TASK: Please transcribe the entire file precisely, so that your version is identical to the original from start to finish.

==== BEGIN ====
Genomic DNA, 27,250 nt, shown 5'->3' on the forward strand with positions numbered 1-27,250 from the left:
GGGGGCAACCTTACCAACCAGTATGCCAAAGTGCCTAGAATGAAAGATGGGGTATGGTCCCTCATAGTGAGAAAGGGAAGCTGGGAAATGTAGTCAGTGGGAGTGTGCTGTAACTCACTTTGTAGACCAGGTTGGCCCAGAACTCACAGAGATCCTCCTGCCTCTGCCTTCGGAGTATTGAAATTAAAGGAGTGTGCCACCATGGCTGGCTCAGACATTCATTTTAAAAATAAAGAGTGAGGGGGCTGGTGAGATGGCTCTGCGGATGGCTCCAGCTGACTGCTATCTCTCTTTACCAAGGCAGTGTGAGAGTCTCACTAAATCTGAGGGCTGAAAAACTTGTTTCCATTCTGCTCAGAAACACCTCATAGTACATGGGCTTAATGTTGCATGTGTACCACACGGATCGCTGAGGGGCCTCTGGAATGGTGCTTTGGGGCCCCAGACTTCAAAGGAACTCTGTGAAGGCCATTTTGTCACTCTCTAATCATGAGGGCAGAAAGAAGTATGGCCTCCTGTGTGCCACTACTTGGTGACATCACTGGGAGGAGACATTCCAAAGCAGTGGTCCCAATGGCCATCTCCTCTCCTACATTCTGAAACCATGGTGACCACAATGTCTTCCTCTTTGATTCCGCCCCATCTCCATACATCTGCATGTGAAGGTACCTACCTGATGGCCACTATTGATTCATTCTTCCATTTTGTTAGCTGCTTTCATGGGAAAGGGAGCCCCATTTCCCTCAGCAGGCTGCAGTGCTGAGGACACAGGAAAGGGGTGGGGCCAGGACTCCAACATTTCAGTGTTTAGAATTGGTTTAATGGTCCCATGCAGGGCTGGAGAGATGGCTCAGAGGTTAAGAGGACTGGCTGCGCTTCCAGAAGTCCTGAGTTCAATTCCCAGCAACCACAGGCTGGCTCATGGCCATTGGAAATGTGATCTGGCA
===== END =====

Genomic DNA, 27,250 nt, shown 5'->3' on the forward strand with positions numbered 1-27,250 from the left:
GGGGGCAACCTTACCAACCAGTATGCCAAAGTGCCTAGAATGAAAGATGGGGTATGGTCCCTCATAGTGAGAAAGGGAAGCTGGGAAATGTAGTCAGTGGGAGTGTGCTGTAACTCACTTTGTAGACCAGGTTGGCCCAGAACTCACAGAGATCCTCCTGCCTCTGCCTTCGGAGTATTGAAATTAAAGGAGTGTGCCACCATGGCTGGCTCAGACATTCATTTTAAAAATAAAGAGTGAGGGGGCTGGTGAGATGGCTCTGCGGATGGCTCCAGCTGACTGCTATCTCTCTTTACCAAGGCAGTGTGAGAGTCTCACTAAATCTGAGGGCTGAAAAACTTGTTTCCATTCTGCTCAGAAACACCTCATAGTACATGGGCTTAATGTTGCATGTGTACCACACGGATCGCTGAGGGGCCTCTGGAATGGTGCTTTGGGGCCCCAGACTTCAAAGGAACTCTGTGAAGGCCATTTTGTCACTCTCTAATCATGAGGGCAGAAAGAAGTATGGCCTCCTGTGTGCCACTACTTGGTGACATCACTGGGAGGAGACATTCCAAAGCAGTGGTCCCAATGGCCATCTCCTCTCCTACATTCTGAAACCATGGTGACCACAATGTCTTCCTCTTTGATTCCGCCCCATCTCCATACATCTGCATGTGAAGGTACCTACCTGATGGCCACTATTGATTCATTCTTCCATTTTGTTAGCTGCTTTCATGGGAAAGGGAGCCCCATTTCCCTCAGCAGGCTGCAGTGCTGAGGACACAGGAAAGGGGTGGGGCCAGGACTCCAACATTTCAGTGTTTAGAATTGGTTTAATGGTCCCATGCAGGGCTGGAGAGATGGCTCAGAGGTTAAGAGGACTGGCTGCGCTTCCAGAAGTCCTGAGTTCAATTCCCAGCAACCACAGGCTGGCTCATGGCCATTGGAAATGTGATCTGGCA